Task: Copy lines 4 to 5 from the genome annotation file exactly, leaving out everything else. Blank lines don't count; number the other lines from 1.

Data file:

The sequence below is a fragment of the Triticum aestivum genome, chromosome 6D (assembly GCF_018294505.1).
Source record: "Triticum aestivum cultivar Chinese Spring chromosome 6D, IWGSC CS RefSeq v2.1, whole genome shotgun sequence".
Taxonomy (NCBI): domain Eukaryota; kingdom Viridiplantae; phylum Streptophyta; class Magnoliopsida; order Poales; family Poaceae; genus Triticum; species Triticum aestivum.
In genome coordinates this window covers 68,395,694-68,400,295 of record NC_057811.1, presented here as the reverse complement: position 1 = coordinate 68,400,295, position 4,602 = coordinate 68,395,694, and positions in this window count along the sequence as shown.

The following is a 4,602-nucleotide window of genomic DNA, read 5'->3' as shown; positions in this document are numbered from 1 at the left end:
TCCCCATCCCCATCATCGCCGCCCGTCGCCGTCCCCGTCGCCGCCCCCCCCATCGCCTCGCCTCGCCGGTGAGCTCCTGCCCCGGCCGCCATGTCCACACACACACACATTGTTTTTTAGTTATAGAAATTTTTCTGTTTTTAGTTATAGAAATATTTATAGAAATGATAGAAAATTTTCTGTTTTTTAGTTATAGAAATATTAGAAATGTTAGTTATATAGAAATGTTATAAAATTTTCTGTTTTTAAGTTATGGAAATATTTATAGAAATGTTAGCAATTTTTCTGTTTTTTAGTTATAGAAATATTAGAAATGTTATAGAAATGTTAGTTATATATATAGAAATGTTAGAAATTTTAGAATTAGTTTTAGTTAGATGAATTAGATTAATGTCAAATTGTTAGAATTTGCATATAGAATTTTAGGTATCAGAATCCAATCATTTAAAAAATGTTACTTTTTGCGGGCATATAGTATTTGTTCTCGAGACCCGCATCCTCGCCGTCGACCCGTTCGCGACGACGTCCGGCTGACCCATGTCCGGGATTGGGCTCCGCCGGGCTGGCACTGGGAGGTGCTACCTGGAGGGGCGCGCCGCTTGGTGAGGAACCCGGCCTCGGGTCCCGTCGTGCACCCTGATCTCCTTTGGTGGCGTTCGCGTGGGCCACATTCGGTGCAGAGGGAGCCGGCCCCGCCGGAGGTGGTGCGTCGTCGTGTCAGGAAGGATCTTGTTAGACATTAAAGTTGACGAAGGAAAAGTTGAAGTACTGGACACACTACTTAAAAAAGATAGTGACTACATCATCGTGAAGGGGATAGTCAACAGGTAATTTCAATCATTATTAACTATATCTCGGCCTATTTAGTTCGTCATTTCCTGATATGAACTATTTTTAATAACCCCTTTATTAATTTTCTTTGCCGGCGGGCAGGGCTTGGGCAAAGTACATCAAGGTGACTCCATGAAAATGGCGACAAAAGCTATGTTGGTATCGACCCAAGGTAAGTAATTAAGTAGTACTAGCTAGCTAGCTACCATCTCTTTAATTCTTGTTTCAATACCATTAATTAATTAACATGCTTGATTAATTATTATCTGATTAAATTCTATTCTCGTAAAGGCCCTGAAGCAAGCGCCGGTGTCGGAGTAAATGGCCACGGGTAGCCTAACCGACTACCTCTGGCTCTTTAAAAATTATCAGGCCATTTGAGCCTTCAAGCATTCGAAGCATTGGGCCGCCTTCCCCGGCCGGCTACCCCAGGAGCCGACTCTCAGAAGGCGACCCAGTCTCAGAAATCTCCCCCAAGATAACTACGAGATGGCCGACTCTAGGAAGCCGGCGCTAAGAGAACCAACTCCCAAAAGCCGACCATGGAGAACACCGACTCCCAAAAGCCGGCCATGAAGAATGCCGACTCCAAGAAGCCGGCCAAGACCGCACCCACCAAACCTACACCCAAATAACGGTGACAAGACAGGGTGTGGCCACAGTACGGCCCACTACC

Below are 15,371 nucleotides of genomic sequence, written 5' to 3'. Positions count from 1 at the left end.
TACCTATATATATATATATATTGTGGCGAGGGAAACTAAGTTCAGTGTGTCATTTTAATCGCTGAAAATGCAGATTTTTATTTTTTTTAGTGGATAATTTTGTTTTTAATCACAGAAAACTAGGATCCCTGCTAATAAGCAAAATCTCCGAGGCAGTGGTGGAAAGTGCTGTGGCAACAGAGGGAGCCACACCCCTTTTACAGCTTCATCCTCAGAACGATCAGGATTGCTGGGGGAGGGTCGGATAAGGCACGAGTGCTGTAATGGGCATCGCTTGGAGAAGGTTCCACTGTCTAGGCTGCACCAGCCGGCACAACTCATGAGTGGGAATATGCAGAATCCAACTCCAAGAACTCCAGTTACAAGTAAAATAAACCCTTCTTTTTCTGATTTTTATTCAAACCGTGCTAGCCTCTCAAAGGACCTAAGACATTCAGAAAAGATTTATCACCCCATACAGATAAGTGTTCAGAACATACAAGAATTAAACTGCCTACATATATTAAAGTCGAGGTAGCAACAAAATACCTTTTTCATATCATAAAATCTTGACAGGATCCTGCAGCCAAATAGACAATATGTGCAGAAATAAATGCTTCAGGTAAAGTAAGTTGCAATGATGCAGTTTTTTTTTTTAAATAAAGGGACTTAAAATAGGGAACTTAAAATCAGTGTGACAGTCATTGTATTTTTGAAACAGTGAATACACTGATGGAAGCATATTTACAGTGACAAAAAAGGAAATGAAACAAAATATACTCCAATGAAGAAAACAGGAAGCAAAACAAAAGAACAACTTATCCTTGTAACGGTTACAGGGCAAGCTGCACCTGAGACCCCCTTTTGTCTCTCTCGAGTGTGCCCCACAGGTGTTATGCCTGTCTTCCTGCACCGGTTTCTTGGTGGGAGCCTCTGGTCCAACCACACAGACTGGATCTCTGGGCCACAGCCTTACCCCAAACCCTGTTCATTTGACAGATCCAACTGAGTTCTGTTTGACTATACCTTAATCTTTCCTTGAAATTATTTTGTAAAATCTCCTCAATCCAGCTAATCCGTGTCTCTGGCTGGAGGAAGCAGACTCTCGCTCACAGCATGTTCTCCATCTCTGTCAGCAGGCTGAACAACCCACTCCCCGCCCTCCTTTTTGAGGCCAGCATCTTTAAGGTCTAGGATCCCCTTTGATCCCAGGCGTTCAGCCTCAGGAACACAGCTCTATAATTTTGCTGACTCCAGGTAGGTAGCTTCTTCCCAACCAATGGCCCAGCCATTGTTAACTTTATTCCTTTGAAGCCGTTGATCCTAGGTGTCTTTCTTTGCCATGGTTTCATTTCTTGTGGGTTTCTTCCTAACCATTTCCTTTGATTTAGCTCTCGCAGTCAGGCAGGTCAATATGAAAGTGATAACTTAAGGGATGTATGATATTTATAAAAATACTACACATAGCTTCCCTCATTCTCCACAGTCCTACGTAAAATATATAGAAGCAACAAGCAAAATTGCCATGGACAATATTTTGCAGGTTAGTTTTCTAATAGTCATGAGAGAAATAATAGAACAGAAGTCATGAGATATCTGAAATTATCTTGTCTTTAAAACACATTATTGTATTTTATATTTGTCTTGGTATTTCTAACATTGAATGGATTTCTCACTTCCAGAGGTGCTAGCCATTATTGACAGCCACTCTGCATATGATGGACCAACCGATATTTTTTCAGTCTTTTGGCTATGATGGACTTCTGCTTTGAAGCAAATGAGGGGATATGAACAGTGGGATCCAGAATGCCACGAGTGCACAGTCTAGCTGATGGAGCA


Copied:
In genome coordinates this window covers 68,395,694-68,400,295 of record NC_057811.1, presented here as the reverse complement: position 1 = coordinate 68,400,295, position 4,602 = coordinate 68,395,694, and positions in this window count along the sequence as shown.

The following is a 4,602-nucleotide window of genomic DNA, read 5'->3' as shown; positions in this document are numbered from 1 at the left end: